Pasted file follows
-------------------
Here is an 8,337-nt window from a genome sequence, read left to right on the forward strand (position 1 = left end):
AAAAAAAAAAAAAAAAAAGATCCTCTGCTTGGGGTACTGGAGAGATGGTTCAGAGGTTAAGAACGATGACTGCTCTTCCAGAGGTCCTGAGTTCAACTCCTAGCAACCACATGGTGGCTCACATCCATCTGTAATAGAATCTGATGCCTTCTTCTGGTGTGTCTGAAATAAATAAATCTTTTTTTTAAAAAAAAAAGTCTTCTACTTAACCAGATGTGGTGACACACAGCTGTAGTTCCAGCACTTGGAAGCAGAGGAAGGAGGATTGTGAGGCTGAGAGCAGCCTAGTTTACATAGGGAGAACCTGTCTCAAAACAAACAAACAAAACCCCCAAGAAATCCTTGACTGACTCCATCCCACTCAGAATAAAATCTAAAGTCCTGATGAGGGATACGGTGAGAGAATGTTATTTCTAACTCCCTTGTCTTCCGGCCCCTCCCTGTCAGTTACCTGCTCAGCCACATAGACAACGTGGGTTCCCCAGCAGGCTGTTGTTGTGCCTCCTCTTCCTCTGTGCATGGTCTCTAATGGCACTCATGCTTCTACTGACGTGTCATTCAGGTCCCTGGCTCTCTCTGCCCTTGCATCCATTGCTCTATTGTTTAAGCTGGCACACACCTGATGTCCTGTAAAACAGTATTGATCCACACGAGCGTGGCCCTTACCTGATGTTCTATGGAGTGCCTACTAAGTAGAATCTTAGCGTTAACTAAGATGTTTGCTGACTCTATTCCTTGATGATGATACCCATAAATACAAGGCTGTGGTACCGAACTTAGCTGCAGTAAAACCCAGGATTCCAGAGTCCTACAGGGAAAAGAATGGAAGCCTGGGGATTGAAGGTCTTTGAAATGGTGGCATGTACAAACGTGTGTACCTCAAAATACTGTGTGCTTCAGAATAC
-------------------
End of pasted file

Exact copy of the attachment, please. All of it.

Here is an 8,337-nt window from a genome sequence, read left to right on the forward strand (position 1 = left end):
AAAAAAAAAAAAAAAAAAGATCCTCTGCTTGGGGTACTGGAGAGATGGTTCAGAGGTTAAGAACGATGACTGCTCTTCCAGAGGTCCTGAGTTCAACTCCTAGCAACCACATGGTGGCTCACATCCATCTGTAATAGAATCTGATGCCTTCTTCTGGTGTGTCTGAAATAAATAAATCTTTTTTTTAAAAAAAAAAGTCTTCTACTTAACCAGATGTGGTGACACACAGCTGTAGTTCCAGCACTTGGAAGCAGAGGAAGGAGGATTGTGAGGCTGAGAGCAGCCTAGTTTACATAGGGAGAACCTGTCTCAAAACAAACAAACAAAACCCCCAAGAAATCCTTGACTGACTCCATCCCACTCAGAATAAAATCTAAAGTCCTGATGAGGGATACGGTGAGAGAATGTTATTTCTAACTCCCTTGTCTTCCGGCCCCTCCCTGTCAGTTACCTGCTCAGCCACATAGACAACGTGGGTTCCCCAGCAGGCTGTTGTTGTGCCTCCTCTTCCTCTGTGCATGGTCTCTAATGGCACTCATGCTTCTACTGACGTGTCATTCAGGTCCCTGGCTCTCTCTGCCCTTGCATCCATTGCTCTATTGTTTAAGCTGGCACACACCTGATGTCCTGTAAAACAGTATTGATCCACACGAGCGTGGCCCTTACCTGATGTTCTATGGAGTGCCTACTAAGTAGAATCTTAGCGTTAACTAAGATGTTTGCTGACTCTATTCCTTGATGATGATACCCATAAATACAAGGCTGTGGTACCGAACTTAGCTGCAGTAAAACCCAGGATTCCAGAGTCCTACAGGGAAAAGAATGGAAGCCTGGGGATTGAAGGTCTTTGAAATGGTGGCATGTACAAACGTGTGTACCTCAAAATACTGTGTGCTTCAGAATAC